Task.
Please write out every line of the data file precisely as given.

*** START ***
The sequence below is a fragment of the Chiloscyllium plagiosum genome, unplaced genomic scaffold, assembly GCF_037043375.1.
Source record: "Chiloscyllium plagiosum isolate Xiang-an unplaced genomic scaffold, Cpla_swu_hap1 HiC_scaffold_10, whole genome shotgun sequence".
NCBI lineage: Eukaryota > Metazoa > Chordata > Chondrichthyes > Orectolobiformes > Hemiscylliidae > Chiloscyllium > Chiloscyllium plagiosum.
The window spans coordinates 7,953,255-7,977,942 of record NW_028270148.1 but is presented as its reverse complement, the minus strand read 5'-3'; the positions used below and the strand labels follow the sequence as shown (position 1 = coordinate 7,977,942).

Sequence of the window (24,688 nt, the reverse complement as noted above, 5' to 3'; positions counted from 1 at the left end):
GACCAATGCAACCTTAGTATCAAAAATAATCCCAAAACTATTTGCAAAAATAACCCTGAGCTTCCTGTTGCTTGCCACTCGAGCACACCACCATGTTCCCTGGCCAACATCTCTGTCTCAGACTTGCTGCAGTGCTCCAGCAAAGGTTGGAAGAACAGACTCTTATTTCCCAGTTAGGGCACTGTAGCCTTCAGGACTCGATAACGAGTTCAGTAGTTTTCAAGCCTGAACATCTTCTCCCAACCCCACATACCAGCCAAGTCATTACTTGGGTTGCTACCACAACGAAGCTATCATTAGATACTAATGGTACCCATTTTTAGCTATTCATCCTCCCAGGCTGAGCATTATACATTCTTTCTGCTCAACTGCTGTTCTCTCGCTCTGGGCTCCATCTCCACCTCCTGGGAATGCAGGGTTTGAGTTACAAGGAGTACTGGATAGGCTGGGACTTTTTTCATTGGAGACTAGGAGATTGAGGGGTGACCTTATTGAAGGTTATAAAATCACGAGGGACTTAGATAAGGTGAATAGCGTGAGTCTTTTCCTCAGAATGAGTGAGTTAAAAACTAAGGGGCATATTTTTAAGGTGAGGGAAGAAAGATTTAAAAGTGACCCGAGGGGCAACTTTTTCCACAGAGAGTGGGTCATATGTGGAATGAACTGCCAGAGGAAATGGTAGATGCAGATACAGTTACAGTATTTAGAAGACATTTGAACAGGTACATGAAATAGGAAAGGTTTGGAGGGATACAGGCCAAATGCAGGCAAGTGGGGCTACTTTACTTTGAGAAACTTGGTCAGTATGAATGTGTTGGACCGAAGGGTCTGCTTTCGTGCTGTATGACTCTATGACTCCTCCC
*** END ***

The sequence below is a fragment of the Chiloscyllium plagiosum genome, unplaced genomic scaffold, assembly GCF_037043375.1.
Source record: "Chiloscyllium plagiosum isolate Xiang-an unplaced genomic scaffold, Cpla_swu_hap1 HiC_scaffold_10, whole genome shotgun sequence".
NCBI lineage: Eukaryota > Metazoa > Chordata > Chondrichthyes > Orectolobiformes > Hemiscylliidae > Chiloscyllium > Chiloscyllium plagiosum.
The window spans coordinates 7,953,255-7,977,942 of record NW_028270148.1 but is presented as its reverse complement, the minus strand read 5'-3'; the positions used below and the strand labels follow the sequence as shown (position 1 = coordinate 7,977,942).

Sequence of the window (24,688 nt, the reverse complement as noted above, 5' to 3'; positions counted from 1 at the left end):
GACCAATGCAACCTTAGTATCAAAAATAATCCCAAAACTATTTGCAAAAATAACCCTGAGCTTCCTGTTGCTTGCCACTCGAGCACACCACCATGTTCCCTGGCCAACATCTCTGTCTCAGACTTGCTGCAGTGCTCCAGCAAAGGTTGGAAGAACAGACTCTTATTTCCCAGTTAGGGCACTGTAGCCTTCAGGACTCGATAACGAGTTCAGTAGTTTTCAAGCCTGAACATCTTCTCCCAACCCCACATACCAGCCAAGTCATTACTTGGGTTGCTACCACAACGAAGCTATCATTAGATACTAATGGTACCCATTTTTAGCTATTCATCCTCCCAGGCTGAGCATTATACATTCTTTCTGCTCAACTGCTGTTCTCTCGCTCTGGGCTCCATCTCCACCTCCTGGGAATGCAGGGTTTGAGTTACAAGGAGTACTGGATAGGCTGGGACTTTTTTCATTGGAGACTAGGAGATTGAGGGGTGACCTTATTGAAGGTTATAAAATCACGAGGGACTTAGATAAGGTGAATAGCGTGAGTCTTTTCCTCAGAATGAGTGAGTTAAAAACTAAGGGGCATATTTTTAAGGTGAGGGAAGAAAGATTTAAAAGTGACCCGAGGGGCAACTTTTTCCACAGAGAGTGGGTCATATGTGGAATGAACTGCCAGAGGAAATGGTAGATGCAGATACAGTTACAGTATTTAGAAGACATTTGAACAGGTACATGAAATAGGAAAGGTTTGGAGGGATACAGGCCAAATGCAGGCAAGTGGGGCTACTTTACTTTGAGAAACTTGGTCAGTATGAATGTGTTGGACCGAAGGGTCTGCTTTCGTGCTGTATGACTCTATGACTCCTCCC